View Postpantodragon, on 28 March 2013 - 04:47 PM, said:

The fundamental principles upon which Geology is founded are assumptions, not facts.
So what are the implications of this?  Are you proposing something different, pointing out a mistake, or just sounding off?

Quote

One of these basic principles is that the oldest layer of rock in horizontal strata is at the bottom, the youngest at the top.
This is a principle, not a law.  At least two exceptions were known way back in the 60s when I took rocks-for-jocks.
1.  The Colorado Overthrust Belt.  In western Colorado one tectonic plate road up on top of another, producing two sets of strata of the same age, one set on top of the other with some older rocks on top of younger ones.  The sequences are right-side-up, but part of the column is repeated.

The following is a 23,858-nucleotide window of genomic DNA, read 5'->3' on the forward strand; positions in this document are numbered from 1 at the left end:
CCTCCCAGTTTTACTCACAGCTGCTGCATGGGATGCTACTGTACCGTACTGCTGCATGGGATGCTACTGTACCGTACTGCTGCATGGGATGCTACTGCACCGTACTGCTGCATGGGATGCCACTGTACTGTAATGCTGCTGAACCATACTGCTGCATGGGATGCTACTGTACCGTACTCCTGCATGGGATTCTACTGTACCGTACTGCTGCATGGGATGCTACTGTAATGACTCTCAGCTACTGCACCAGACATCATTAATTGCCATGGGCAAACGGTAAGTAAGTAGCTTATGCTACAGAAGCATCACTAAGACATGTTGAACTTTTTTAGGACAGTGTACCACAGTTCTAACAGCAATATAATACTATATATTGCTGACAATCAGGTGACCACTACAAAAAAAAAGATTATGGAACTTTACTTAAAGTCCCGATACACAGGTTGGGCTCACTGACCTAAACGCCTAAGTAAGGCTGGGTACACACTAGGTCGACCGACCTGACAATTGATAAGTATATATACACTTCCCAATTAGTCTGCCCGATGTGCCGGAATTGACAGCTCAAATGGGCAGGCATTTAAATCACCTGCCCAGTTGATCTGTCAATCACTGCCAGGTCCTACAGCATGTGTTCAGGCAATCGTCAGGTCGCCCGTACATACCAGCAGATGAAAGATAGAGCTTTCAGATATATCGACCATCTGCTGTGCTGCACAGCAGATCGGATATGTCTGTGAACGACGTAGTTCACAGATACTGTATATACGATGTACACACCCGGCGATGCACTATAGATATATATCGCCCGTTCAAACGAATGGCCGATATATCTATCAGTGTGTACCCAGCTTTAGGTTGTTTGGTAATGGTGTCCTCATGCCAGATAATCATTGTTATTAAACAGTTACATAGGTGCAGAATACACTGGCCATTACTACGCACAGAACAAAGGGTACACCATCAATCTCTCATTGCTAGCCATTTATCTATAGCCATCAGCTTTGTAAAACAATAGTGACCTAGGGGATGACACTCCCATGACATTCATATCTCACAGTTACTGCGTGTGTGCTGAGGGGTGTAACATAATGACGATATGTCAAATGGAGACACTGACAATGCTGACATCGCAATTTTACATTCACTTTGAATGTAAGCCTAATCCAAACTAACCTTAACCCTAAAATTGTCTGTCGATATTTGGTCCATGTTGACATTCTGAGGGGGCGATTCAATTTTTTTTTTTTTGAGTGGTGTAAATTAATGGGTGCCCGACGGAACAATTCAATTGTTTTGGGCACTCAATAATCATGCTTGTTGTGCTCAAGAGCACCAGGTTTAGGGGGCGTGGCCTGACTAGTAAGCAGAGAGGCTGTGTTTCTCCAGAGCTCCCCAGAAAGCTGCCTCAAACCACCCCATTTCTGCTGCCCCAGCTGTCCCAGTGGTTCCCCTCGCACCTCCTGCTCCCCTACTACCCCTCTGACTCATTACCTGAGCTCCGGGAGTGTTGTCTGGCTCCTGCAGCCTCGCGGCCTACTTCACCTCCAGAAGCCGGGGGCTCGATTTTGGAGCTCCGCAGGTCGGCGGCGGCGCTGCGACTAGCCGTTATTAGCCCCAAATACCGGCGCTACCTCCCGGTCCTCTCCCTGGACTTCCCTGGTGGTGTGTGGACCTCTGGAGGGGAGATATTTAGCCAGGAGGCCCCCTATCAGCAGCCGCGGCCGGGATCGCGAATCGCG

2.  In Wyoming is a butte with the strata inverted.  Again, an overthrust situation.  One plate road up on top of the other and overturned.  Surrounding material eroded away leaving an upside-down butte.

This is not something new.  It was known before plate tectonics were known.  The issue is settled, except for some fundamentalists who specialize in closing their eyes and shouting "Does not!"
Doug

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The beginning of knowledge is the realization that one doesn't and cannot know everything.
Science is the father of knowledge, but opinion breeds ignorance. --Hippocrates
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#4    pantodragon

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Posted 02 April 2013 - 02:48 PM